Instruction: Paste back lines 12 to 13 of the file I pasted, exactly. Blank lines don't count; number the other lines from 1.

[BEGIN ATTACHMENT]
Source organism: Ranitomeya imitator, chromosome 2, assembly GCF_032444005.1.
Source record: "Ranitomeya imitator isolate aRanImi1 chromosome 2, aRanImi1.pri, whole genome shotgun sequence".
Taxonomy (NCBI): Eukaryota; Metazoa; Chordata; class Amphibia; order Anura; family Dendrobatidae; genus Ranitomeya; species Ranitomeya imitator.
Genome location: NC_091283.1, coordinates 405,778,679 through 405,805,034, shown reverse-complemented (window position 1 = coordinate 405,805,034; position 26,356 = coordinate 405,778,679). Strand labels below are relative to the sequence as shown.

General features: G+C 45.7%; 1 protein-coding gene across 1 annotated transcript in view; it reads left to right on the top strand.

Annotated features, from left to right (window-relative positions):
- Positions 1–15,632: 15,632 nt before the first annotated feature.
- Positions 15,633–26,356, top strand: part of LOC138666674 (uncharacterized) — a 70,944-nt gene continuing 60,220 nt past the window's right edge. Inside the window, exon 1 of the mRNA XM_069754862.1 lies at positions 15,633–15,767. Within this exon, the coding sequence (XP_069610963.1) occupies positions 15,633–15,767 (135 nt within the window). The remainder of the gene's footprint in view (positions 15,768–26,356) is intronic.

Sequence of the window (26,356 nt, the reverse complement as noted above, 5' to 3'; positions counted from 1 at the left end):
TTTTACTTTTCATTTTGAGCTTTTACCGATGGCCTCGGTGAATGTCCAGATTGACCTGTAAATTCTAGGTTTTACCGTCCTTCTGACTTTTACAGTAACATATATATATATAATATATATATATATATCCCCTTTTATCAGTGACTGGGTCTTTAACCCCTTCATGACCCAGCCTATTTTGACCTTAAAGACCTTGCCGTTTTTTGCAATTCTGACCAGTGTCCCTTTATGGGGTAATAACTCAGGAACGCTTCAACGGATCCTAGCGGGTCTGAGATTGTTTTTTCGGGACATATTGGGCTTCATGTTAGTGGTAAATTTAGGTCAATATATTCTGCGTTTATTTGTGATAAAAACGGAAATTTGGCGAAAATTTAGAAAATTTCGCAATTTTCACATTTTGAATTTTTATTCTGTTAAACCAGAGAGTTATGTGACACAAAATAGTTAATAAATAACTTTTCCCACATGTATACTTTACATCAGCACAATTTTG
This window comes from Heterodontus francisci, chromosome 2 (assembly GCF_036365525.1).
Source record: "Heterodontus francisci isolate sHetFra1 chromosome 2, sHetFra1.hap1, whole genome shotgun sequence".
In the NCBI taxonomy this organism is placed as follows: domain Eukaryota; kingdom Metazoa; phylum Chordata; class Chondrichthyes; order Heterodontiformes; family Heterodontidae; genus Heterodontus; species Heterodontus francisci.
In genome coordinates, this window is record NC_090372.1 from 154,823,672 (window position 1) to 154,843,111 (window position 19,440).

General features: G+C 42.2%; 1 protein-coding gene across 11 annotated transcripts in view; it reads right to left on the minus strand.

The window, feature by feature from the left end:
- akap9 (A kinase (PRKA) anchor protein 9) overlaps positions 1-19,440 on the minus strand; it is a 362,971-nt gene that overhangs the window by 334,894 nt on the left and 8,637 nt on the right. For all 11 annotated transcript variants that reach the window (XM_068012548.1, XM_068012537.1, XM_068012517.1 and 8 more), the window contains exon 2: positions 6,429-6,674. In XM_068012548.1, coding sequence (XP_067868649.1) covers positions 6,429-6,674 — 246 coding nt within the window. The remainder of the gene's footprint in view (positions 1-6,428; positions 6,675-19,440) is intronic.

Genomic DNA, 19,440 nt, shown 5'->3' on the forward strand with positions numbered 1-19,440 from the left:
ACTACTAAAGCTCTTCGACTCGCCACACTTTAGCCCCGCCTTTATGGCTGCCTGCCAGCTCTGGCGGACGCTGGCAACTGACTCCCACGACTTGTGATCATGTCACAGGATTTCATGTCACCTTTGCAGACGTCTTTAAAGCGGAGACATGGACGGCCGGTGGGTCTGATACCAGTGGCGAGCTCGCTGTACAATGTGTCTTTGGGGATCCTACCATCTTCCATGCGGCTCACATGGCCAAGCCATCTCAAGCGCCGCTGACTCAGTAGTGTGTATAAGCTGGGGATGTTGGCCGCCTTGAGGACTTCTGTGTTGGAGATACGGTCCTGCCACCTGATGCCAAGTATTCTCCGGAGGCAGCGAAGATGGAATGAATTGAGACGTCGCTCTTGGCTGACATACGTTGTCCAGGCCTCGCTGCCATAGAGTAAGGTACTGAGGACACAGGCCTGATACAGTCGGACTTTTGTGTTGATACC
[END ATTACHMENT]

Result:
Source record: "Heterodontus francisci isolate sHetFra1 chromosome 2, sHetFra1.hap1, whole genome shotgun sequence".
In the NCBI taxonomy this organism is placed as follows: domain Eukaryota; kingdom Metazoa; phylum Chordata; class Chondrichthyes; order Heterodontiformes; family Heterodontidae; genus Heterodontus; species Heterodontus francisci.